• A LaTeX Primer by D. R. Wilkins: a nice introduction. Here is a PDF version.Art of Problem Solving LaTeX resources. A very nice and simple introduction! (Navigate with the links under "LaTeX" bar on top.)

  • LaTeX Symbol Lookup: Draw a symbol and the app will try to identify it and give you its LaTeX code.

  • LaTeX Wikibook: A lot of information.

  • LaTeX Cheat Sheet.

  • Cheat Sheet for Math.

  • List of LaTeX symbols. Comprehensive List of Math Symbols.

  • Constructions: a very nice resource for more sophisticated math expressions.

Back to the TOP.


Long time before computers and global communication networks existed, people were asking, how information can be transmitted in a safe way. Based on the probability theory 50 years ago, Shannon justified the modern communication theory, which forms one of the bases for the modern coding theory and cryptology.


New results of the complexity theory on the one hand and concrete security needs in global nets on the other hand led to a stormy upward development of cryptology in the last years. By the digitization new setting of tasks were added like the digital signature. This group of topics has itself to emphasis in the activity spectrum of computer scientists and mathematicians developed with a shift from the military to the commercial range (e-Commerce).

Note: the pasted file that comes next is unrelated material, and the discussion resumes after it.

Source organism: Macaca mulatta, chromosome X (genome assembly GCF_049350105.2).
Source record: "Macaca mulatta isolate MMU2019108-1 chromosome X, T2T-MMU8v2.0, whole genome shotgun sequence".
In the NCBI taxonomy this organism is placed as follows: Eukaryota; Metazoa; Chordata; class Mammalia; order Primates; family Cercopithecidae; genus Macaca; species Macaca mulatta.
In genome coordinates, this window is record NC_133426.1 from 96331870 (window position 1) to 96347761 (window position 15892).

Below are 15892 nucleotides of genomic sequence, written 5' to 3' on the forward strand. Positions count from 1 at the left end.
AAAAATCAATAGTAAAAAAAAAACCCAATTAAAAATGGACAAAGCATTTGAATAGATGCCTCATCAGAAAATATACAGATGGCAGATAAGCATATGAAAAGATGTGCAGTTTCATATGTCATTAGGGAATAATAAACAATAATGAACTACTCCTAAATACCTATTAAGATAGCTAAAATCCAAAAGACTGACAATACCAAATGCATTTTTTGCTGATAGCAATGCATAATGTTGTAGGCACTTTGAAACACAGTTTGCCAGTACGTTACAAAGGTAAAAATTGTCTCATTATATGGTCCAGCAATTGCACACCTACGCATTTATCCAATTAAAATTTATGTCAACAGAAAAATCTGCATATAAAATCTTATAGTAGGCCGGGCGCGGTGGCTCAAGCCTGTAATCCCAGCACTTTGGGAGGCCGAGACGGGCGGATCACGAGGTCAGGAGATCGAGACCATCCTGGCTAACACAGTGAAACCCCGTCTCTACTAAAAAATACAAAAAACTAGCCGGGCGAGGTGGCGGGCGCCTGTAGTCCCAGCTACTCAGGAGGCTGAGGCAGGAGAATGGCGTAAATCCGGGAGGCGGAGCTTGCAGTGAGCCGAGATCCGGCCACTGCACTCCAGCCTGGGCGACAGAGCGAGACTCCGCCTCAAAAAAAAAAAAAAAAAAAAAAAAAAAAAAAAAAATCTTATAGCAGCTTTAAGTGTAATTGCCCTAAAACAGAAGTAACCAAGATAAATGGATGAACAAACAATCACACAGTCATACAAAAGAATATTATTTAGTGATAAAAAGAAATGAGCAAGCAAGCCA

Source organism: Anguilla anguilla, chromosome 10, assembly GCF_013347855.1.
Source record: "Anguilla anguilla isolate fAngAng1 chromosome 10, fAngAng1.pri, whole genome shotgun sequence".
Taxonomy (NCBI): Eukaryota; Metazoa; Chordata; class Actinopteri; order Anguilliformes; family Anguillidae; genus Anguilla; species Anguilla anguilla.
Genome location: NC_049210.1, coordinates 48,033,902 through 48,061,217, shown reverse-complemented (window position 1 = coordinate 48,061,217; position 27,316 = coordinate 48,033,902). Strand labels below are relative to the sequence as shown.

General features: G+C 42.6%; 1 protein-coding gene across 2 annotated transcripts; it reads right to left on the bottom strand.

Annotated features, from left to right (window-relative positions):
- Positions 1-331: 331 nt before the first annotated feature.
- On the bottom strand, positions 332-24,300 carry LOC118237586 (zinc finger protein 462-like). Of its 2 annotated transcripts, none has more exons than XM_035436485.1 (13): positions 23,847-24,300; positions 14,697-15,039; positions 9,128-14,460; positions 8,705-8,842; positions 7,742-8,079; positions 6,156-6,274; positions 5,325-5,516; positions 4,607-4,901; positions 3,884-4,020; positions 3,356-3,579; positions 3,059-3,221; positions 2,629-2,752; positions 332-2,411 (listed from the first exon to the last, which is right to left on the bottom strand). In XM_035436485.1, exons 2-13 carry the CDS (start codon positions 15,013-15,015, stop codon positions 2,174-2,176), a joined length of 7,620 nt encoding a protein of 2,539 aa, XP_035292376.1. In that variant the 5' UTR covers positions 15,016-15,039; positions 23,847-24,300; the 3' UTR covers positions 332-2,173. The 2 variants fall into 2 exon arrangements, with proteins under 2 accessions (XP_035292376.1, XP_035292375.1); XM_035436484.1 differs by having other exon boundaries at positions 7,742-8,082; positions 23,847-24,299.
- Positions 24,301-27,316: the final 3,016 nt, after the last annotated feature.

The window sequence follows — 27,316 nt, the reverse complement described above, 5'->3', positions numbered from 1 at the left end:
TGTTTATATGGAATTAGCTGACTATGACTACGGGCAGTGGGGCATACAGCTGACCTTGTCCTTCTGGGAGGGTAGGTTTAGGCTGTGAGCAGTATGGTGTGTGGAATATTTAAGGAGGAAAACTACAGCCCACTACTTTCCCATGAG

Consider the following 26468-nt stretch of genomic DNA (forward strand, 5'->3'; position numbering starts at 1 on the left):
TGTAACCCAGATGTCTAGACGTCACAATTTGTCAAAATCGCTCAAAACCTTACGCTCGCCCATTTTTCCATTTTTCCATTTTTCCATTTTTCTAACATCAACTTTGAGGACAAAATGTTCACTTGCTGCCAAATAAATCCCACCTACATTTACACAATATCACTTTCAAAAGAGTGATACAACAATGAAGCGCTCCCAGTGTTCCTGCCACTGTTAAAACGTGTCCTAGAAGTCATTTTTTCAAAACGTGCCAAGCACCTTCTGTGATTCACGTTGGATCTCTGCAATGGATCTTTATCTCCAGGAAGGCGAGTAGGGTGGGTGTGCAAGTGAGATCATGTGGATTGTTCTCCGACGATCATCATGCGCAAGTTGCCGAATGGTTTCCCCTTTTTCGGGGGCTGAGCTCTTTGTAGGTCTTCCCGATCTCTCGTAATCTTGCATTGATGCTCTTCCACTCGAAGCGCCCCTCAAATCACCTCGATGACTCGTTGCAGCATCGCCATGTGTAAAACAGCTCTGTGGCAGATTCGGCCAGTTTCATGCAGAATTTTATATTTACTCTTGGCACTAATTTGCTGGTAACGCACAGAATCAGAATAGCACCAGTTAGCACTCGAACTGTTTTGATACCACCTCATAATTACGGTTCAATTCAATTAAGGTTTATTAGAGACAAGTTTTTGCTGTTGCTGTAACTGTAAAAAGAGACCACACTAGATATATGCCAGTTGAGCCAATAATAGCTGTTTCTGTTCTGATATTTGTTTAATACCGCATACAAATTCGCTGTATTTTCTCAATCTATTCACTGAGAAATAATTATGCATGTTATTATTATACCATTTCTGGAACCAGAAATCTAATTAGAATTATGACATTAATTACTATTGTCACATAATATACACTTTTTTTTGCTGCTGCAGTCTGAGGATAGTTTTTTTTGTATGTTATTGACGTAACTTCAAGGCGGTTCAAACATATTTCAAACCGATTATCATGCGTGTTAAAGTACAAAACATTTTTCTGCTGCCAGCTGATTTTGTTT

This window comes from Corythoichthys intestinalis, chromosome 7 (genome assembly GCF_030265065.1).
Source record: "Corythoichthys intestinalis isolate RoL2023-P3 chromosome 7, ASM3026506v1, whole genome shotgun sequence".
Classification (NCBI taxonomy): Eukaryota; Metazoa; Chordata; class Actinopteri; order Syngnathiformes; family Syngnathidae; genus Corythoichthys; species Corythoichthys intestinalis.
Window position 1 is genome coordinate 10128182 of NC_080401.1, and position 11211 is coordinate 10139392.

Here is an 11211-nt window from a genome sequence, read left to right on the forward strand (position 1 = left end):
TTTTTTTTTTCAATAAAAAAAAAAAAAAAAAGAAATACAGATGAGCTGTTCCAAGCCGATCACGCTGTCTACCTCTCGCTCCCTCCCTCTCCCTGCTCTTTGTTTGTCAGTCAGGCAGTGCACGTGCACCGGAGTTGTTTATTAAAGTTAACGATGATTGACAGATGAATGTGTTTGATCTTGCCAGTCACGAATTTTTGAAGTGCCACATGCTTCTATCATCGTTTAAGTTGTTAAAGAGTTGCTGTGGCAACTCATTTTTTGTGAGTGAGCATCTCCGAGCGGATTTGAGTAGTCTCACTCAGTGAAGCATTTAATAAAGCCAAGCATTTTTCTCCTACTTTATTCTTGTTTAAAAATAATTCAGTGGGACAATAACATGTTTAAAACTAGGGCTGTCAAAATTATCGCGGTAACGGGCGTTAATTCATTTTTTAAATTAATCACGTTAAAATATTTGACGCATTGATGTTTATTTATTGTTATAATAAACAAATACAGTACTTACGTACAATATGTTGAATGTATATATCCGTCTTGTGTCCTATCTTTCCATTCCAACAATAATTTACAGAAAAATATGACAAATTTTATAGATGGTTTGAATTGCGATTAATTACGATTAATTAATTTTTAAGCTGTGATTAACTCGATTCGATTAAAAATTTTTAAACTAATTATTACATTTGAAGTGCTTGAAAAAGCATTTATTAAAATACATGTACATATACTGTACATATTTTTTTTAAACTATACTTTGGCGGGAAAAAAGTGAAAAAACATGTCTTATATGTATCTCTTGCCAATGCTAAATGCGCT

The aim of this course is to introduce some foundational algebraictechniques used in cryptography and coding theory, as well as to presentsome important and useful protocols.In particular we discuss many modern cryptosystems, includingAES, RSA and EC-based protocols, as to understand their properties andlimitations.


The main aim of cryptography algorithms is to prevent unauthorized people from attaining data that transmitted from one node to another or stored in any environment, even if it is captured, making it impossible to decrypt. Today, basis of many different types of encryption methods is based on classical encryption algorithms. Although many methods which have more complex mathematical infrastructure are tried to solve the data security problem become important by the advancement of technology. The hardware implementation difficulties of these complex methods have led the researchers to the different areas. One of these areas is ANN (Artificial Neural Networks). In the study area called "Neural Cryptography" which is formed by the combination of cryptology and ANN, ANN models are used in both encryption and cryptanalysis phase. In this study, we prepared a Neural Cryptography application and have tried to determine which data is encrypted by which classical method with using ANN.